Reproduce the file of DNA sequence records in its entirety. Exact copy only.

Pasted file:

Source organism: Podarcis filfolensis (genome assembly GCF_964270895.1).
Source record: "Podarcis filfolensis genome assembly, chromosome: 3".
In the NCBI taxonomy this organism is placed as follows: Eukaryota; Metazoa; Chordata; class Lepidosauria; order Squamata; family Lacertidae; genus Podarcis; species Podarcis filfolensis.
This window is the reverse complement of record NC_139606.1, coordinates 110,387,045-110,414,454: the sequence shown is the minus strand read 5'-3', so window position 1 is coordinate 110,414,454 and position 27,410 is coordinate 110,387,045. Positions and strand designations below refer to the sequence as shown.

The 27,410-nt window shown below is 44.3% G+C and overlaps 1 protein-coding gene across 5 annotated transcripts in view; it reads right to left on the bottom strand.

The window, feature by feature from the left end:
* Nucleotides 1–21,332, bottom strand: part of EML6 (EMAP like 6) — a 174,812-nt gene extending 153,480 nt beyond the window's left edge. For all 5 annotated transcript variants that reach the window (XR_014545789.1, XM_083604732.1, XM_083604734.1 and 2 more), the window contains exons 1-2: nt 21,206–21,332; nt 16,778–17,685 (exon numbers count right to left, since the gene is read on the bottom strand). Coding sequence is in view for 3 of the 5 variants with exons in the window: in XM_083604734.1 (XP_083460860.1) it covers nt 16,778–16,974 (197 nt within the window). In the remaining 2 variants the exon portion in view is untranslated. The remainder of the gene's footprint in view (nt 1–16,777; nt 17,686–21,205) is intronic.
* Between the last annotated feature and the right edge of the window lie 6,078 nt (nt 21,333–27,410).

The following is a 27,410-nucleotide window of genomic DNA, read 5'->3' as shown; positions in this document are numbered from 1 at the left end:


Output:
Source organism: Podarcis filfolensis (genome assembly GCF_964270895.1).
Source record: "Podarcis filfolensis genome assembly, chromosome: 3".
In the NCBI taxonomy this organism is placed as follows: Eukaryota; Metazoa; Chordata; class Lepidosauria; order Squamata; family Lacertidae; genus Podarcis; species Podarcis filfolensis.
This window is the reverse complement of record NC_139606.1, coordinates 110,387,045-110,414,454: the sequence shown is the minus strand read 5'-3', so window position 1 is coordinate 110,414,454 and position 27,410 is coordinate 110,387,045. Positions and strand designations below refer to the sequence as shown.

The 27,410-nt window shown below is 44.3% G+C and overlaps 1 protein-coding gene across 5 annotated transcripts in view; it reads right to left on the bottom strand.

The window, feature by feature from the left end:
* Nucleotides 1–21,332, bottom strand: part of EML6 (EMAP like 6) — a 174,812-nt gene extending 153,480 nt beyond the window's left edge. For all 5 annotated transcript variants that reach the window (XR_014545789.1, XM_083604732.1, XM_083604734.1 and 2 more), the window contains exons 1-2: nt 21,206–21,332; nt 16,778–17,685 (exon numbers count right to left, since the gene is read on the bottom strand). Coding sequence is in view for 3 of the 5 variants with exons in the window: in XM_083604734.1 (XP_083460860.1) it covers nt 16,778–16,974 (197 nt within the window). In the remaining 2 variants the exon portion in view is untranslated. The remainder of the gene's footprint in view (nt 1–16,777; nt 17,686–21,205) is intronic.
* Between the last annotated feature and the right edge of the window lie 6,078 nt (nt 21,333–27,410).

The following is a 27,410-nucleotide window of genomic DNA, read 5'->3' as shown; positions in this document are numbered from 1 at the left end: